- The DA's challenge to have the closure of the Garden Route's beaches declared unconstitutional has failed.
- However, the hours that beaches in the rest of the province can be visited has been extended.
- DA leader John Steenhuisen said while respecting the judgment, it is a "devastating blow" to the Garden Route's economy.
The DA's challenge to the national government's decision to close the beaches in the Garden Route District for the entirety of the festive season failed in the Western Cape High Court on Tuesday.
The DA asked the court to declare the regulations closing the Garden Route's beaches, and limiting the time the public can access beaches in the rest of the Western Cape, as unconstitutional, unlawful and invalid.
Arguments were heard on Monday, and the court on Tuesday handed down an ex tempore judgment.
"While we are disappointed by the ruling in favour of beach closures, we welcome the amended hours of beach operation which we have managed to get changed from 09:00 to 18:00, to 06:00 to 19:00," said DA leader John Steenhuisen in a statement.
He also welcomed that the court awarded 50% of the party's costs.
This ruling came while similar applications were heard in the High Court in Pretoria on Tuesday.
Steenhuisen said the DA is still "deeply concerned that the blanket closure of the Garden Route's beaches over the festive season will have far-reaching and devastating consequences for local economies, and for the livelihoods which depend on seasonal tourism during this time".
"While we respect the judgment, we understand that this ruling remains a devastating blow to the thousands of small businesses along the Garden Route, which are now at serious risk of collapse. This problem will not go away once South Africa emerges from the coronavirus pandemic, and we cannot ignore the risk to livelihoods which many lockdown restrictions present."
He said the DA will continue to act in both the "interests of the lives and livelihoods of South Africans".
He said regulations imposed to mitigate the spread of the coronavirus must be within reason and backed up by scientific and medical advice.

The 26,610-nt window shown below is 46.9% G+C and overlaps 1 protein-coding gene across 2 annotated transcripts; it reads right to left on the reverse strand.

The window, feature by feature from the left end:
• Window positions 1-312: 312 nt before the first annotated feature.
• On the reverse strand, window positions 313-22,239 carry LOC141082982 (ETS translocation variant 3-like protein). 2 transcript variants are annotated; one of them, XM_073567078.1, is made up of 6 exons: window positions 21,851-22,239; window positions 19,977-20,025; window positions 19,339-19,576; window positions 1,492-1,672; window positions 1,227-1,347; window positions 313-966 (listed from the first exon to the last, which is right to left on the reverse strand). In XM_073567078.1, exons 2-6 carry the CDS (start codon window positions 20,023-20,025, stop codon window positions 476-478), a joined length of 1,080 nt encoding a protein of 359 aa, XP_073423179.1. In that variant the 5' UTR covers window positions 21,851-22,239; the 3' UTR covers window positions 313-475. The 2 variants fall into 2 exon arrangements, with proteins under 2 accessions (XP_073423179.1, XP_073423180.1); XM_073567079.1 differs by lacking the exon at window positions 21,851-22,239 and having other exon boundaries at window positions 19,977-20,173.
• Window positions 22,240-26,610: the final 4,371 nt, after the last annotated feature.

"Anything less is a reckless assault on the livelihoods of millions of South Africans in an economy which is already on its knees.
"The DA will continue to ensure that this balance is preserved and protected, and that national government does not take flagrant liberty to dominate and command the lives of free individuals in a democratic society," Steenhuisen said.
AfriForum and the Great Brak River Business Forum approached the High Court in Pretoria with a similar application to have the beach-related regulations declared unlawful and unconstitutional.
In her answering affidavit, Cooperative Governance and Traditional Affairs Minister Nkosazana Dlamini-Zuma argues that the beach closures are temporary and justified in the context of the second wave of Covid-19 infections, which is exacerbated by the fact that it is happening during the festive season.
Dlamini-Zuma maintained that rights of dignity and freedom of expression were not impacted by the impugned regulations and, because the beach closures and limitations are temporary, they do not infringe on freedom of movement.
Regarding the right to freedom of trade, Dlamini-Zuma said the regulations do not infringe on the right to choose any particular profession.
In terms of scientific participation in the decision to close beaches, Dlamini-Zuma said the Medical Advisory Council was approached for their input and had identified different options.
- Additional reporting by Alex Mitchley